Speakers called out the full range of religious persecution by authoritarian governments, shining a light on the plight of Tibetan Buddhists, Jews, Christians, Muslims, Bahais, Jehovah’s Witnesses, Yazidis and Falun Gong followers and Unificationists.

Several spoke of the North Korean and Chinese governments’ intolerance towards freedom of faith. Some homed in particularly on the plight of Muslims within China’s minority ethnic Uyghur population, against whom Beijing is committing genocide, according to the U.S. State Department.

Others focused their remarks on the philosophical tenets of religious freedom.

“Religious liberty long has been called the first freedom,” said Doug Bandow, a senior fellow specializing in foreign policy and civil liberties with Cato Institute, a Washington-based think tank.

“Of course, other liberties also are important, even vital. But the foundation upon which they rest is the right to seek the transcendent and understand one’s role in life,” he said.

“People’s relationship with (or without) God is up to them and no one else, especially the state, despite its pretense of omniscience,” Mr. Bandow told the conference in prepared remarks. “This essential liberty is under attack around the world. The greatest threats come from oppressive governments, determined to supplant religious belief for their own purposes.”

Conference organizers said in a press release that a highlight of the event was the adoption of a “Declaration on the Universal Value of Religious Freedom” calling on “all people throughout the world to stand firm against all forms of religious intolerance, prejudice, slander, and hate.”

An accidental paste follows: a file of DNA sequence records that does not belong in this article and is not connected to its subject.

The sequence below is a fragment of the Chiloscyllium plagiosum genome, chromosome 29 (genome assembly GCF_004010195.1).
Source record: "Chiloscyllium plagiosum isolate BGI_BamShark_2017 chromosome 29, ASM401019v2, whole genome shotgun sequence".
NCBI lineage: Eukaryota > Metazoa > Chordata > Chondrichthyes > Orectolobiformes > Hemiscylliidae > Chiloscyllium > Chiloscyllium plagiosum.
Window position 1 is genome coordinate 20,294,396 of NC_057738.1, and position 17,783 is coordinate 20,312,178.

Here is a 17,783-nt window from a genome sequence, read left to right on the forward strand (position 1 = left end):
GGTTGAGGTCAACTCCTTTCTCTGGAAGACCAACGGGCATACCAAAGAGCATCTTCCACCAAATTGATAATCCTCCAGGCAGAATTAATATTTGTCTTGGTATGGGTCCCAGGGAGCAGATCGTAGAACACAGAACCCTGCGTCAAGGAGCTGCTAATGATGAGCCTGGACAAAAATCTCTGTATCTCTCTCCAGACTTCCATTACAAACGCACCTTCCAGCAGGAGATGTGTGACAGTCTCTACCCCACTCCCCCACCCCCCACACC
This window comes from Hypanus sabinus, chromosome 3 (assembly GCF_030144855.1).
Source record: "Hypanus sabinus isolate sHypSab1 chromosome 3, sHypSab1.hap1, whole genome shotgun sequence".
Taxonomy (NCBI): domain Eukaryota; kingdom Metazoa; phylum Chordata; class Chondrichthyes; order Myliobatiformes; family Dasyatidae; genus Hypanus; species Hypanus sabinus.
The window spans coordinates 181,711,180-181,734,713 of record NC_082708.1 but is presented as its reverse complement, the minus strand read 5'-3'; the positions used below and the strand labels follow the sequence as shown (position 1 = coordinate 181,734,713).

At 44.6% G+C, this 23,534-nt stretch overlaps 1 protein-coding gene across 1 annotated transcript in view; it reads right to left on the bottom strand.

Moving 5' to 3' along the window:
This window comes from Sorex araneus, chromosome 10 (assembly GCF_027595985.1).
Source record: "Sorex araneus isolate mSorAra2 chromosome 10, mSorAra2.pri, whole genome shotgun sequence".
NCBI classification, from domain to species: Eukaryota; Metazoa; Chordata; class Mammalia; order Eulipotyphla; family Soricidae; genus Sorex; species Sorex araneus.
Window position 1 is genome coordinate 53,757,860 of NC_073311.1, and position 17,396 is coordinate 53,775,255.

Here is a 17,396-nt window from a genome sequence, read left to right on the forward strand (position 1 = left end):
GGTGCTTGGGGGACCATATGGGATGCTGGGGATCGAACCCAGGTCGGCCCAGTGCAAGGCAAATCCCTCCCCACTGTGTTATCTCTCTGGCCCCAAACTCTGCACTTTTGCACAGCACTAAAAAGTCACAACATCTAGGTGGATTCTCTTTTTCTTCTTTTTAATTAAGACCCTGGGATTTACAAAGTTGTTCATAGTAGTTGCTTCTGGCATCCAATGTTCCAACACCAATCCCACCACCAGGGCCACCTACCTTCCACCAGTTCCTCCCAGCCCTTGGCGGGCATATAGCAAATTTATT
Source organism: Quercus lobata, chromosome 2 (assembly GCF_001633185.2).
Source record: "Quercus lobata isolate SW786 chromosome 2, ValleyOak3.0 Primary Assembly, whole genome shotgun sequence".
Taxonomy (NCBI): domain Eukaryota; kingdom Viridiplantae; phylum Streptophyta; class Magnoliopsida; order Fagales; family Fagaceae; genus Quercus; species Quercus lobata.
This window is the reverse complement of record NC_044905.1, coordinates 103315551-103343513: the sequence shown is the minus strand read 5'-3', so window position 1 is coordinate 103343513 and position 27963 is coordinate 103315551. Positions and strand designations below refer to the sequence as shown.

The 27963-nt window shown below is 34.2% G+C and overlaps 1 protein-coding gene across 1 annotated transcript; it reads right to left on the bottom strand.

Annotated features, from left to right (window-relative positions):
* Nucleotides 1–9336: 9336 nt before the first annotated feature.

With that as a backdrop, Mr. Gingrich highlighted the work of the late Reverend Sun Myung Moon, an ardent anti-communist, who founded the Unification Church in 1954.

Rev. Moon’s wife, Dr. Hak Ja Han Moon, has headed the Unification movement since Rev. Moon died in 2012. Together, the two devoted their lives to reunifying the Korean Peninsula and promoting world peace. They founded The Washington Times in 1982.

Mr. Gingrich spoke of the movement’s decades-long battle against communism, noting that the movement has long included “a large base of patriotic Japanese citizens” and early on featured the formation of the “International Federation for Victory Over Communism.”

“This movement has been strongly supporting Japan’s freedom, prosperity and its role as a leader for peace and security,” Mr. Gingrich said.

“We are seeing that many in the media are trying to dissolve the movement in Japan without any legal due process,” he said. “We’ve also found that many are politically sympathetic to the communist or socialist anti-religious, anti-America and anti-Abe view.”

“We believe that Japan will uphold its commitment to freedom of religion and democracy,” Mr. Gingrich said.

• Guy Taylor can be reached at gtaylor@washingtontimes.com.